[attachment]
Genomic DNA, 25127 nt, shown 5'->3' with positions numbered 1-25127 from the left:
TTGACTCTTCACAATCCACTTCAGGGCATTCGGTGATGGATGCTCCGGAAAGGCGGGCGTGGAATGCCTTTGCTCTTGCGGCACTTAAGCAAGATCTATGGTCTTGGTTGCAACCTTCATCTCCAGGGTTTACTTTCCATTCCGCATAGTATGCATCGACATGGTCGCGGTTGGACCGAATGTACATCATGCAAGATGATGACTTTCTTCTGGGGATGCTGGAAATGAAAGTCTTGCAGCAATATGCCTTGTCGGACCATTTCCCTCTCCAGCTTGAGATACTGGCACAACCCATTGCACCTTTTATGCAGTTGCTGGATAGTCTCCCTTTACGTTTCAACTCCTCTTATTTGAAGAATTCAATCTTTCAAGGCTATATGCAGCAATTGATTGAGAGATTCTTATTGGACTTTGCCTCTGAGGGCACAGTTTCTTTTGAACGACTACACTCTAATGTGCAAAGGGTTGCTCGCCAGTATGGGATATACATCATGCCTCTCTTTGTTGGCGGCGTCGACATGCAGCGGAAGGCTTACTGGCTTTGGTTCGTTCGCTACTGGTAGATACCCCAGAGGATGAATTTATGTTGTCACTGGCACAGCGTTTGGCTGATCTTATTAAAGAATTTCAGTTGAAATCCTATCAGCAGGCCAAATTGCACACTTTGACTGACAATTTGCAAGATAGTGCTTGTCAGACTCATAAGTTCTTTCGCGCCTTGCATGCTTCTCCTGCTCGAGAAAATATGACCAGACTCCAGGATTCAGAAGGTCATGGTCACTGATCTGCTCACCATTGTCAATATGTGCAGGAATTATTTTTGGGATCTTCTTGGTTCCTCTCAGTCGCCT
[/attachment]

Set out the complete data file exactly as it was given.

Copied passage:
Genomic DNA, 25127 nt, shown 5'->3' with positions numbered 1-25127 from the left:
TTGACTCTTCACAATCCACTTCAGGGCATTCGGTGATGGATGCTCCGGAAAGGCGGGCGTGGAATGCCTTTGCTCTTGCGGCACTTAAGCAAGATCTATGGTCTTGGTTGCAACCTTCATCTCCAGGGTTTACTTTCCATTCCGCATAGTATGCATCGACATGGTCGCGGTTGGACCGAATGTACATCATGCAAGATGATGACTTTCTTCTGGGGATGCTGGAAATGAAAGTCTTGCAGCAATATGCCTTGTCGGACCATTTCCCTCTCCAGCTTGAGATACTGGCACAACCCATTGCACCTTTTATGCAGTTGCTGGATAGTCTCCCTTTACGTTTCAACTCCTCTTATTTGAAGAATTCAATCTTTCAAGGCTATATGCAGCAATTGATTGAGAGATTCTTATTGGACTTTGCCTCTGAGGGCACAGTTTCTTTTGAACGACTACACTCTAATGTGCAAAGGGTTGCTCGCCAGTATGGGATATACATCATGCCTCTCTTTGTTGGCGGCGTCGACATGCAGCGGAAGGCTTACTGGCTTTGGTTCGTTCGCTACTGGTAGATACCCCAGAGGATGAATTTATGTTGTCACTGGCACAGCGTTTGGCTGATCTTATTAAAGAATTTCAGTTGAAATCCTATCAGCAGGCCAAATTGCACACTTTGACTGACAATTTGCAAGATAGTGCTTGTCAGACTCATAAGTTCTTTCGCGCCTTGCATGCTTCTCCTGCTCGAGAAAATATGACCAGACTCCAGGATTCAGAAGGTCATGGTCACTGATCTGCTCACCATTGTCAATATGTGCAGGAATTATTTTTGGGATCTTCTTGGTTCCTCTCAGTCGCCT